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Shadow of the Colossus Remake | Review

Posted on January 30, 2018 by Rae Michelle Richards

Version Tested: PlayStation 4 (Played On a Launch PS4) 

Team ICO’s titles have taken on almost a mythical status among PlayStation Exclusives. While The Last Guardian my stand as the example of a “once in a generation release” for a much anticipated title to be resurrected – Shadow of the Colossus wowed both players and critics back in 2005 with its larger than life beasts, minimalist design and sweeping soundtrack. Almost a decade and a half later – does BluePoint’s remake on the PlayStation 4 wow us yet again with technical feats of grand scale or crush us under the weight of SOTC’s long legacy? 

Players take on the role of a young male protagonist known as Wander who has brings his significant other to an ancient temple within The Forbidden Lands in the hopes of resurrecting her. It is here that he is informed by the deity Dormin that resurrecting a human soul is difficult, if not impossible and highly frowned upon by society. By making a pact with this shadowy god, Wander is tasked with taking down 16 towering colossi before his request will be granted. SOTC’s story has never been the main draw for players, but it at least sets up the protagonist’s motivations in motion well enough. Returning players should take note that this remastered version does not include any additional narrative or lore and presents Wander’s struggle exactly the way you remember it from the PS2 release.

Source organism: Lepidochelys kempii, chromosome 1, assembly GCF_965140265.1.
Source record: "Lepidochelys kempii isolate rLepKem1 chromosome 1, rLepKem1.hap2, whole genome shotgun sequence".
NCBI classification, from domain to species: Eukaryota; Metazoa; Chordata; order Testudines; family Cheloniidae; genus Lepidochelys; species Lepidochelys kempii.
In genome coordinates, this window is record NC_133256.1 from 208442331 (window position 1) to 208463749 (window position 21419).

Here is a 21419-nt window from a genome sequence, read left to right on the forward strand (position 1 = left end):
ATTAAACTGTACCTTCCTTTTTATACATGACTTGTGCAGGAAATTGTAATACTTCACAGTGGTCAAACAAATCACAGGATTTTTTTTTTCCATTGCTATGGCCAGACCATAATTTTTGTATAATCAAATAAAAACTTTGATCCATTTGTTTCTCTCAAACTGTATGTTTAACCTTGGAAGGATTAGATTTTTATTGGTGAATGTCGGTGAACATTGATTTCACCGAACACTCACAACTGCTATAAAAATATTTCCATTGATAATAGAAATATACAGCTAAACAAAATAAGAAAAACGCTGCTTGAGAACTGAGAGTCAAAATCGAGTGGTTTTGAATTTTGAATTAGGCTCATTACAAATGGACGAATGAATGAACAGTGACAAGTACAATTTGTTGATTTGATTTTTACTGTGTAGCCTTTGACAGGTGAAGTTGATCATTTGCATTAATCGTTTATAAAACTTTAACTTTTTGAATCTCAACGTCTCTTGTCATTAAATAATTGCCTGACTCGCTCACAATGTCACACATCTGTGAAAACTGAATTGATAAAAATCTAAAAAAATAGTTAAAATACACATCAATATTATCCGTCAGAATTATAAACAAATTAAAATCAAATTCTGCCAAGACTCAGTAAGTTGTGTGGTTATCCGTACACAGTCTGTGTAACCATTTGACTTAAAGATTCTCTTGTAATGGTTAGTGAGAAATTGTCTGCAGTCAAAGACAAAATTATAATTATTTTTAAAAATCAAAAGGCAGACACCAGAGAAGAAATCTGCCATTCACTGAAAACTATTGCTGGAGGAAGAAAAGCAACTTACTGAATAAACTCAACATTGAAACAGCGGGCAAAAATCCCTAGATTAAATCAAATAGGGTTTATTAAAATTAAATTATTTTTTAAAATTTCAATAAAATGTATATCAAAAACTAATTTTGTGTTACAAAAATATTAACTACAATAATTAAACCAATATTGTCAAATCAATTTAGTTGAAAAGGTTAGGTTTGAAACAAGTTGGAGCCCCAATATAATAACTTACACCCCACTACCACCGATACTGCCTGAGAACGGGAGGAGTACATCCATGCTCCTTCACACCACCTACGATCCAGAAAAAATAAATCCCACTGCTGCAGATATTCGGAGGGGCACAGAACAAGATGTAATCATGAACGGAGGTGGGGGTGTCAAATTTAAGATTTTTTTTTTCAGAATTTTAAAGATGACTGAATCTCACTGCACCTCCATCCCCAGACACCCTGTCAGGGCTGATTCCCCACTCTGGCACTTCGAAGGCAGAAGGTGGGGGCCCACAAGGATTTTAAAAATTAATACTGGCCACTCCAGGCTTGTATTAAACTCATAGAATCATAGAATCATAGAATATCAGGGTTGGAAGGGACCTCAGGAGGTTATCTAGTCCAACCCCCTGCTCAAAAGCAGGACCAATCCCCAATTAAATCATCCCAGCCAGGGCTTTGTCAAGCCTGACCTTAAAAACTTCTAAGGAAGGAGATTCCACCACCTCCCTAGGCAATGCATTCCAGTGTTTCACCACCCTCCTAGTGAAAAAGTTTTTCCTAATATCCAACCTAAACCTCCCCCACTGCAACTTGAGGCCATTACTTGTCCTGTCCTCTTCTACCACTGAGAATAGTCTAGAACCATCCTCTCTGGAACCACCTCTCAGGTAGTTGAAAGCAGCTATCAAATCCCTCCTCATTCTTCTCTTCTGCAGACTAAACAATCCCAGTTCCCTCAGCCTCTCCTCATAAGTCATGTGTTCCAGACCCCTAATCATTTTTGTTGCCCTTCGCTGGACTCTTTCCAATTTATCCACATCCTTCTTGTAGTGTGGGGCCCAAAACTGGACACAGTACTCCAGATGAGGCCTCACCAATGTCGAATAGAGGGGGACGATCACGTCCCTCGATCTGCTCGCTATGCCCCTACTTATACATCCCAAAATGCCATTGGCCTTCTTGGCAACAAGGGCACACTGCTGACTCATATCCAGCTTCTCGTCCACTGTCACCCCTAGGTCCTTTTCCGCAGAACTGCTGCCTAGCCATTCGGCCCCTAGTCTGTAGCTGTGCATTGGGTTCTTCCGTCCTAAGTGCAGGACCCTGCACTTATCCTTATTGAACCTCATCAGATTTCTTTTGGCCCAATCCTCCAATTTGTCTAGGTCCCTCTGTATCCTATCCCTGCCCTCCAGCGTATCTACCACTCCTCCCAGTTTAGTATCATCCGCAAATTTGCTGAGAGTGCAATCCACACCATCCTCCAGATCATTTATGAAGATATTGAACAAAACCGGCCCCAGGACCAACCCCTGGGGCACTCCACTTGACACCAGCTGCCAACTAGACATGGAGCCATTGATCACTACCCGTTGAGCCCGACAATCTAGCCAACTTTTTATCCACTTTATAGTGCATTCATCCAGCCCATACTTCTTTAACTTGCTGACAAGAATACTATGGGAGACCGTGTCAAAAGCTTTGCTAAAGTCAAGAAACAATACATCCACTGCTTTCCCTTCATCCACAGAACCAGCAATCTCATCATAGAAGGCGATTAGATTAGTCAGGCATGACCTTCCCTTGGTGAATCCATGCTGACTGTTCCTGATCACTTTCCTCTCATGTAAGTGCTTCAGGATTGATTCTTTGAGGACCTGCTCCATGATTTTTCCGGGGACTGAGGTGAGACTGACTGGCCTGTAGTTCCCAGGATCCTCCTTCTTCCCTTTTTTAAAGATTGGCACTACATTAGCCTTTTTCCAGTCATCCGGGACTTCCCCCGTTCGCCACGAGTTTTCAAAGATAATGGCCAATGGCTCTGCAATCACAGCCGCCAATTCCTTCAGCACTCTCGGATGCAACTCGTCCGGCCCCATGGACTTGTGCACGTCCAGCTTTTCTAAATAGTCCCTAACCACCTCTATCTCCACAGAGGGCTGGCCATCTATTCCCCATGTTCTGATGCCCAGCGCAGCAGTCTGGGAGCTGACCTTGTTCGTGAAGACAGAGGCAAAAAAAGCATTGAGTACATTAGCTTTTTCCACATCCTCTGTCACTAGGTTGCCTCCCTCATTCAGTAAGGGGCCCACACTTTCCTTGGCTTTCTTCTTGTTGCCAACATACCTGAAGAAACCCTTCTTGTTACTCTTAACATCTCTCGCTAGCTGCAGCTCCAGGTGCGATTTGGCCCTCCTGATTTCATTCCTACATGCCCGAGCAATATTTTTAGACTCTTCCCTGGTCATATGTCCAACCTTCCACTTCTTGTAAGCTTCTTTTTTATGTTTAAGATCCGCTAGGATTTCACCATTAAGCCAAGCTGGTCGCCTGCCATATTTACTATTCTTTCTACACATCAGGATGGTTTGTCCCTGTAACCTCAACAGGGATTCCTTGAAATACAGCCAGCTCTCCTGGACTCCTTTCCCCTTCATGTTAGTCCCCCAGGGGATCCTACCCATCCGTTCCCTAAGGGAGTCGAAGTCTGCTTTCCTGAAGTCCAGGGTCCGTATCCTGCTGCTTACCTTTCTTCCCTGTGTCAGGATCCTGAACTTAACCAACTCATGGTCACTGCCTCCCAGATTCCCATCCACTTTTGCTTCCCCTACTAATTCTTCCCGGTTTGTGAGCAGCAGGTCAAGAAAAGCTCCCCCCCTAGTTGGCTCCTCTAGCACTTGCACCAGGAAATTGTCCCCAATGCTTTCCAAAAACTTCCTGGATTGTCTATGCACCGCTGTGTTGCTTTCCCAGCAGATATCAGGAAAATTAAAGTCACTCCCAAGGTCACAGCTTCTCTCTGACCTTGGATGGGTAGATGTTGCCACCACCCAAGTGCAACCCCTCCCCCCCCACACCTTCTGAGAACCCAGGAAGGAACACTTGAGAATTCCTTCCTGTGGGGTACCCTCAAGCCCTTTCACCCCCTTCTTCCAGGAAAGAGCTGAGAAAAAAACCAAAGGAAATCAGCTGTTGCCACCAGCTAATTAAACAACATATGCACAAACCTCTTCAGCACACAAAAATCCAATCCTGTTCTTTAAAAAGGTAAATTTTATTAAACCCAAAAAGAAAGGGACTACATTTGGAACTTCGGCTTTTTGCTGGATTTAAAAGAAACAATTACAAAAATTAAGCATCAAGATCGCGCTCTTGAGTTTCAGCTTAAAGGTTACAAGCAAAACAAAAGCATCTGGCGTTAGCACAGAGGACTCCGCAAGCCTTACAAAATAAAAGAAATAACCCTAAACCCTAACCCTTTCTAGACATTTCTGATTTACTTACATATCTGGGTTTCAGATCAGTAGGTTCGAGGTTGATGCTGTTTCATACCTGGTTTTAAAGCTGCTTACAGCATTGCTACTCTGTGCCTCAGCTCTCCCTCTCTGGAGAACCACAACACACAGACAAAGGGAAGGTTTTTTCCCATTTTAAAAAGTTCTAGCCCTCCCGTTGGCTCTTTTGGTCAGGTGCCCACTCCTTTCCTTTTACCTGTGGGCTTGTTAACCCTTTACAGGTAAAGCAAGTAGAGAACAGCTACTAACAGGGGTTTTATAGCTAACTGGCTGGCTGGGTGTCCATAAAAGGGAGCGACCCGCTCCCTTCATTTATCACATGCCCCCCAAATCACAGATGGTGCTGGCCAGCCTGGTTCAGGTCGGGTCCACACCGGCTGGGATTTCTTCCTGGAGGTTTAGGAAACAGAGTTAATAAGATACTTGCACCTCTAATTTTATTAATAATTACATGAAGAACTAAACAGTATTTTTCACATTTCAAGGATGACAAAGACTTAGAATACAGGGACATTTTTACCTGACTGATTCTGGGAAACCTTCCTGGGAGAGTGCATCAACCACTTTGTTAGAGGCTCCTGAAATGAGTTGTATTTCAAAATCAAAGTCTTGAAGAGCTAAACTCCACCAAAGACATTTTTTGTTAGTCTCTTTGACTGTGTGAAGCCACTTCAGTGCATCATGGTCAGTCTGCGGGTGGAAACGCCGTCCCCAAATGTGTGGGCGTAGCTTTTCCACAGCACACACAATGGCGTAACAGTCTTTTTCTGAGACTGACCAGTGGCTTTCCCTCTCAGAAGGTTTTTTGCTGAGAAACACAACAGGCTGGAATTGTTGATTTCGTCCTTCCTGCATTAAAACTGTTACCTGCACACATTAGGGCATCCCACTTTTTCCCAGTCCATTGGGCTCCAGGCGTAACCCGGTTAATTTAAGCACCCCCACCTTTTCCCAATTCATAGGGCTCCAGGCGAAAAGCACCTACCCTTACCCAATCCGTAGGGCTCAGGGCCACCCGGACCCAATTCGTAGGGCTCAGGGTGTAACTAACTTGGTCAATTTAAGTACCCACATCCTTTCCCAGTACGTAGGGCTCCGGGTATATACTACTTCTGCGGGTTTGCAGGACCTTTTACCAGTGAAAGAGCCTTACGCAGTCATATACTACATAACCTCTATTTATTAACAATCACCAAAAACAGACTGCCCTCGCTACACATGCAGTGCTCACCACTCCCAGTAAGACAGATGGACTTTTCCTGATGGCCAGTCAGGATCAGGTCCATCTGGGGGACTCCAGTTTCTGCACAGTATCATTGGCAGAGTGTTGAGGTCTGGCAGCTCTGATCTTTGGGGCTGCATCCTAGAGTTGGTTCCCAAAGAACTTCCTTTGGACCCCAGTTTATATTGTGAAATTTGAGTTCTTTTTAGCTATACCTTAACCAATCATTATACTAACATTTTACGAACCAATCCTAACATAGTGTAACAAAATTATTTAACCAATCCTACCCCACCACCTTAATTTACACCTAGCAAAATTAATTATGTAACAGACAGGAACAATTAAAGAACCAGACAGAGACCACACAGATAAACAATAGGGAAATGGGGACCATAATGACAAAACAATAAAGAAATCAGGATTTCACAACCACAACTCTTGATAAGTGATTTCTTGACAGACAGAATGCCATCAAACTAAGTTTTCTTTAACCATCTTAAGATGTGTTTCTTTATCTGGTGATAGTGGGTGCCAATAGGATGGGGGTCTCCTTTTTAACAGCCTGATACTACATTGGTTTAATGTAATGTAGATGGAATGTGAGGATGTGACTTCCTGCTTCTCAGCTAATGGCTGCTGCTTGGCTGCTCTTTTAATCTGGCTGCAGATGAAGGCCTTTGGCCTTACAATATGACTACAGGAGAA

Shadow of the Colossus is a puzzle game hiding under the guise of an action adventure title. While Wander can sprint large distances, attack with his sword and leap across chasms, these aren’t player’s primary tool when dealing with the colossi. Having a keen eye, observing your surrounding and in some cases the structure of the colossi themselves can be the key to overcoming the obstacles in front of Wander. One encounter has you charging forward at full speed and hopping off of Wander’s horse to gain ground on the colossi and another has Wander hanging on for dear life as a serpent-like colossi emerges under the waves as he makes his way to the glowing weak points. Each colossi fight has its own unique presentation but most encounters can be boiled down to the formula of “find way onto to the colossi, expose the various weak points and then slash with your sword until dead”.